Every two minutes a U.S. resident is sexually assaulted. One out of every six women has been the victim of an attempted or completed rape in her lifetime. Ages 12–34 are the highest risk years for rape and sexual assault. Ninety percent of all rape victims are female. Approximately 70 percent of rape and sexual assault victims experience moderate to severe distress, a larger percentage than for any other violent crime.

—Statistics supplied by RAINN (Rape, Abuse & Incest National Network)

 

Making Out Like a Virgin
Sex, Desire & Intimacy After Sexual Trauma

Edited by Catriona McHardy and Cathy Plourde
Portlyn Media, An imprint of Animal Mineral Press 2016, Paperback, $16.99

 

There are many helpful resources available to victims of sexual trauma, but there is little information about how to move beyond the act of survival. Animal Mineral Press—a new publishing company focusing on books promoting healthy aspects of sex, sexuality and relationships—hopes to change that with the release of its premiere title, Making Out Like a Virgin: Sex, Desire & Intimacy After Sexual Trauma.

Editors Catronia McHardy and Cathy Plourde provide an inspiring, moving collection of personal essays that detail how writers from six countries have moved beyond merely surviving sexual trauma to unapologetically discovering sexually and emotionally thriving lives. These survivors don’t recount their individual traumas. Instead, they reveal how they reclaimed their bodies and their sexual desire. By telling their stories, they share their strength and the successes found in between the seismic shifts and intimate moments, hopefully inspiring others while furthering their own healing. Making Out Like a Virgin reflects the idea of a rich and full life after trauma—something that for some can be difficult to imagine. Reclaiming life after trauma means relearning to think about sexuality in ways that are affirming and safe.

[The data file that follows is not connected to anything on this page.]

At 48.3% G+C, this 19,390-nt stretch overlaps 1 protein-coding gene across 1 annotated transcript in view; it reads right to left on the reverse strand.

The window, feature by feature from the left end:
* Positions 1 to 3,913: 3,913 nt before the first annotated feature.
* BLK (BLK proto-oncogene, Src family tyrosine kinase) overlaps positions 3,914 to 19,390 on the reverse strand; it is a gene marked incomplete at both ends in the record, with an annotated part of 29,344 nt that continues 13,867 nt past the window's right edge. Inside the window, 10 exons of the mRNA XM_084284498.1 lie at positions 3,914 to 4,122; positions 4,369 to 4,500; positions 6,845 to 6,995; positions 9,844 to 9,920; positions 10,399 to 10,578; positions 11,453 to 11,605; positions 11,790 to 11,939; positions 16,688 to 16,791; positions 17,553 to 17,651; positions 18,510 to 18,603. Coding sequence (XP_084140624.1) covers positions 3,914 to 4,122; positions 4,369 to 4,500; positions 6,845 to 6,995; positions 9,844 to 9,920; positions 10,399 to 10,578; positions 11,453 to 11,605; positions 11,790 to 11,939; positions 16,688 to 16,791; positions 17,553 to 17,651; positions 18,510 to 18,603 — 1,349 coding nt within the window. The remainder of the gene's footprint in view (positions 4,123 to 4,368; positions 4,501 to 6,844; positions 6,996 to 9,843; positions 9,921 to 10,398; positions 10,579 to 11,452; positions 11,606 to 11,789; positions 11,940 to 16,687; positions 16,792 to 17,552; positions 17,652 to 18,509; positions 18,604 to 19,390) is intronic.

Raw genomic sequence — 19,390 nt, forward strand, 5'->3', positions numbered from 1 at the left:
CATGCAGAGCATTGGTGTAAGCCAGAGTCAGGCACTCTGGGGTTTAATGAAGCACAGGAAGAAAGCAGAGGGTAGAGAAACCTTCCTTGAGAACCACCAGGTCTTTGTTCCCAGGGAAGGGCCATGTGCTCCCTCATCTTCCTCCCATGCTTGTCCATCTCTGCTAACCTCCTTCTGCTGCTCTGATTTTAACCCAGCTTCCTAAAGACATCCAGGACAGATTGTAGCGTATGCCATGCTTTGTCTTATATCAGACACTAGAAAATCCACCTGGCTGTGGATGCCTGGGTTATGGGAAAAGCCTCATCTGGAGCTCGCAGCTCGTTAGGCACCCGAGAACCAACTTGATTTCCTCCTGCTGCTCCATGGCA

McHardy and Plourde looked for contributors who explore their sexuality as exciting and lustful, with desire and intimacy that is open and mutual. The narratives are an invitation for survivors who have been wounded to try again—to love your body, and to say it is possible to get back to a joyful sensual self. The anthology features 17 contributors: female, male, and transgender, ranging from their mid-20s to late 60s. They come from Dubai, Cairo, Dublin, Toronto, Melbourne, and across the United States.

Expect no “ten secrets” or “best tips” because there aren’t any. There are, though, common threads that unite the contributors as people who have retrieved and embraced feelings for lustful sex, desire, and intimacy. Each challenges the notion that survivors of sexual violence are no longer “supposed” to be sexual beings. They refuse to be shamed or pitied; reject being treated as damaged goods. Instead, they define what is expected and acceptable for survivors after trauma on their own terms.

Simultaneously published as a paperback, audio and eBook, Making Out Like a Virgin is for anyone who has been affected by sexual violence: survivors, their loved ones, health practitioners, educators, and social scientists. The book breaks through walls of silence and myth so readers can see and hear from those who have found a way through.